Your own business I hope will go well; your estimate (yet made "at rovers" till the plot be made) daily lessens itself, and if I stay but 3 days I hope to draw it to a little more certainty. I am offered 400l. upon bonds for 6 months if you please to have it to make provisions. If you write to Peter Vanlore to be my surety I will take it up, and leave all or 300l. with Mr. Haughton or Wilson as you shall direct. You said I should have two lines to Vanlore for credit in the Low Countries; if you send him such a warrant in general I will use my power temperately and yield you a good account at my return.
The Scots creditors offer my Lord Daubiny's warrants and others for rectories and chantries round about the town. If they be granted asunder it will be . . . [remainder of letter and signature torn off.]—12 August.
PS.—"I have for your lordship a pair of tortoises and a glass of balsom."
Endorsed: "1606. Sir Walter Cope to my Lord." 1 p. (117. 29.)
Lord Stourton to the Earl of Salisbury.
[1606], August 12.In all my afflictions your favour has caused me to rely on your help. I have forborne to be troublesome, hoping that when his Majesty was informed how far I have always been from the least purpose to offend, he would cease his indignation and restore me to liberty. But the continuance of my grievous imprisonment causes me to fear, either that he is worse persuaded of me by my adversaries than I deserve, or that the multiplicity of his occasions makes him forget poor prisoners. I crave my speedy enlargement, in pity of my health and my decaying estate, unable to support so great charges and supply the wants of so many children.—The Tower, 12 August.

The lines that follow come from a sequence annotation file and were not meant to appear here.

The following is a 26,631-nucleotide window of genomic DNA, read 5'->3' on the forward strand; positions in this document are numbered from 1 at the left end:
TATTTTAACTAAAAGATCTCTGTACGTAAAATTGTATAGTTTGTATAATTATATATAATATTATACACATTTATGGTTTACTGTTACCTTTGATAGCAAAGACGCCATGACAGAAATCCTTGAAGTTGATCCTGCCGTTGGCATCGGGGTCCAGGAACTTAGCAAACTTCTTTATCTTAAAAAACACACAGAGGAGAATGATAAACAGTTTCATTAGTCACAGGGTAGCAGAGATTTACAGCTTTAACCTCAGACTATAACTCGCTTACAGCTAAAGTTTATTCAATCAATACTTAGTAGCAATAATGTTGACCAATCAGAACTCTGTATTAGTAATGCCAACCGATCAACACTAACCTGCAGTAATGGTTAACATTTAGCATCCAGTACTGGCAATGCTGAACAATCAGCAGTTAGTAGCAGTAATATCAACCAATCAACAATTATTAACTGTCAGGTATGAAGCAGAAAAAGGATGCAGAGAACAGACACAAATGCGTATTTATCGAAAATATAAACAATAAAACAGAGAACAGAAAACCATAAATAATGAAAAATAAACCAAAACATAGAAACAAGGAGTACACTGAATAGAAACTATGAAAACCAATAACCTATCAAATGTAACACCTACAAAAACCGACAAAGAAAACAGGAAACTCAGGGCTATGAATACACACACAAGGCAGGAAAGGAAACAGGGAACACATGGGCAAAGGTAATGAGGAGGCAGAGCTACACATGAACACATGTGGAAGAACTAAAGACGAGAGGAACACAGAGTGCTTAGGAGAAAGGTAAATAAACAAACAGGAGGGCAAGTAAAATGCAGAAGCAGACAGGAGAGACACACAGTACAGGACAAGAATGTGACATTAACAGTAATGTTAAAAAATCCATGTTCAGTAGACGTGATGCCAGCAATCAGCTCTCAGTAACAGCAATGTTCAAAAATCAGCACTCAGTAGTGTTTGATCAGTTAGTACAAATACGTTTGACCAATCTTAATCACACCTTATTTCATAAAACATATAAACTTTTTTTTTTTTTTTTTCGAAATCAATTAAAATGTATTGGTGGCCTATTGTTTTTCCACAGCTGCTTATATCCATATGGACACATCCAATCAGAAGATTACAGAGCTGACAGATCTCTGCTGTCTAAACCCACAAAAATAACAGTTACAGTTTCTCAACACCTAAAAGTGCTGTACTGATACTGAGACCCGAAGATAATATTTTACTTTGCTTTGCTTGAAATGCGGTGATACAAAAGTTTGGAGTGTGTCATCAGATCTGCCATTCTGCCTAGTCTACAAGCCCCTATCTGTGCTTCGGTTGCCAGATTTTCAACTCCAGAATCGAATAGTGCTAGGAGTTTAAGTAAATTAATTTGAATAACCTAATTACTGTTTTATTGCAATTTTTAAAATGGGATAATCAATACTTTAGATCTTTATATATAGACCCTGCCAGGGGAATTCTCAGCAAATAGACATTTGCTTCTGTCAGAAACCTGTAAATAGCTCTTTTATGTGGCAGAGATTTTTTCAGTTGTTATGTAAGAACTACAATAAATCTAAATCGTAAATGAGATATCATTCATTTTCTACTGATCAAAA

Holograph. Endorsed: "1606." 1 p. (192. 119.)
The Earl of Southampton to the Same.
[1606], August 12.Introduces the bearer Sir James Fitz-Pierce, whom he knew in Ireland, well esteemed by my Lord of Essex and my Lord of Devon, by the latter of whom he was made a knight.— 12 August.
Holograph. Endorsed: "1606." 1 p. (192. 120.)
Robert Naunton to the Same.